Or so I’d hoped. Perhaps it was the FOMO from Tyler’s set or the fact that I’ve mythologized the band since I was 13, but The Fucking Strokes were Pretty Fucking Mid. Instead of viciously tearing into a voltaic opener like “Heart in a Cage”, they opted to open (20 minutes late) with a ghostly iteration of “Call it Fate Call it Karma” – a tender, beautiful ballad rendered flat and lackluster by wavering audio levels that continued to desecrate the rest of the set. The bombastic cumbia blaring from below my friend’s SF apartment hours beforehand, coming from what could only presumably be car speakers, sounded more sonically impactful than this headliner performance.
After skittering into a rocky rendition of “The End Has No End,” Julian Casablancas himself interrupted mid-song to ask whether the microphone was even turned on, with the crowd roaring in agreement when asked if the volume was “crazy low”. Coupled with Casablancas drunken slurring of iconic lyrics, the early moments of the set truly felt more like a problematic soundcheck than a Strokes show. Meanwhile I heard Tyler’s set had a floating car, but oh well.
In spite of the dreadfully hollow acoustics, Albert Hammond Jr. still managed to carry the set, delivering mind melting moments of sonic rapture with his shredding solos, particularly during “Last Nite”. The intrinsic sentimentality of tracks like “Someday” and “You Only Live Once” also made for some pretty sublime highs despite some of the show’s unfortunate shortcomings. In the End (Has No End), the group’s ultimate encore with “New York City Cops” FINALLY managed to capture the grit, grime, and rockist energy you’d expect from The Strokes, with all band members, and audience members, coming together in a collective moment of musical frenzy.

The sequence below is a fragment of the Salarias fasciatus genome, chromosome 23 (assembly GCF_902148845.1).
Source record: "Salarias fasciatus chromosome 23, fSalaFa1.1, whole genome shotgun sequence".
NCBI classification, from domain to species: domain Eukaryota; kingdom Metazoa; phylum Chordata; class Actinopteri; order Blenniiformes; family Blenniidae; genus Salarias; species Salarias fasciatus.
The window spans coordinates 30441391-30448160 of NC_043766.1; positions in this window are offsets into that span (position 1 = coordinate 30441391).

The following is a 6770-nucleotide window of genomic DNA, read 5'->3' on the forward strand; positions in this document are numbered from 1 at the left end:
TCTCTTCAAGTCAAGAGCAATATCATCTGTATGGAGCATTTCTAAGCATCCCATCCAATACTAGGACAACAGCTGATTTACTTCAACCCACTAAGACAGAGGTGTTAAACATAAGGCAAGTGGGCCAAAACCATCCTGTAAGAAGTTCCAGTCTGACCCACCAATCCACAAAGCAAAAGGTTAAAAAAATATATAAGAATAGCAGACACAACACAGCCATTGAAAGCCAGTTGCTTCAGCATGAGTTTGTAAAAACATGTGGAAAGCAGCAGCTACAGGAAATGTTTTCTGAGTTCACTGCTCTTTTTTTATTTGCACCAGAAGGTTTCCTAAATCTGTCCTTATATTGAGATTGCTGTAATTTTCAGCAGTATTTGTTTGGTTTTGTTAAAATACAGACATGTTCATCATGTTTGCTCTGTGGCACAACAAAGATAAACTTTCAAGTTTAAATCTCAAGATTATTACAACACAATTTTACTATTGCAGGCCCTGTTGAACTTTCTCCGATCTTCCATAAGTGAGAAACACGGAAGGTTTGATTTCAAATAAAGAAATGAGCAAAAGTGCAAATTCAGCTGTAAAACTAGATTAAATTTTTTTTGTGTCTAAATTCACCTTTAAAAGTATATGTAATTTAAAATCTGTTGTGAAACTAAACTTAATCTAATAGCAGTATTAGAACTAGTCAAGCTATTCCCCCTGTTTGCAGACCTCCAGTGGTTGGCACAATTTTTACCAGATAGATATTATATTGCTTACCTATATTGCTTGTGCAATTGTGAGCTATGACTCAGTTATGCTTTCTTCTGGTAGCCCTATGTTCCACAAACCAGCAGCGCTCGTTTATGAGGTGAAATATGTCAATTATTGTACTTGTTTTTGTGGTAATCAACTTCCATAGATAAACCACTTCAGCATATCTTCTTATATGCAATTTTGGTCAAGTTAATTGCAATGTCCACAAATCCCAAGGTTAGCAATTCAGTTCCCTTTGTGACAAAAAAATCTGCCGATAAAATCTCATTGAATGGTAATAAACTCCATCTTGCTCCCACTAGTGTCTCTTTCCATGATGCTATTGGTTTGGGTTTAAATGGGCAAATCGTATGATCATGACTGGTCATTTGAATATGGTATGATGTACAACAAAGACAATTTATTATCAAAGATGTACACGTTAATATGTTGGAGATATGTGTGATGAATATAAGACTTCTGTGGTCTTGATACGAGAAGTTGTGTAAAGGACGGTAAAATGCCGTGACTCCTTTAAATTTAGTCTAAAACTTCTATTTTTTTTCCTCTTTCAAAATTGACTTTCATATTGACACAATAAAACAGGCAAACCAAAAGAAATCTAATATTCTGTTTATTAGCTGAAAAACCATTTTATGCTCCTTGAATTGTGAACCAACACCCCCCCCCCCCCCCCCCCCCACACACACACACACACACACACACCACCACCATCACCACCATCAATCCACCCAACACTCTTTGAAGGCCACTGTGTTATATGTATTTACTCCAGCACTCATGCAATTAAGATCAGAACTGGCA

On Saturday, Rico Nasty scorched the Twin Peaks stage with her perpetually electric stage presence and Harley Quinnian apparel in an explosive performance that kept the energy up through the late afternoon.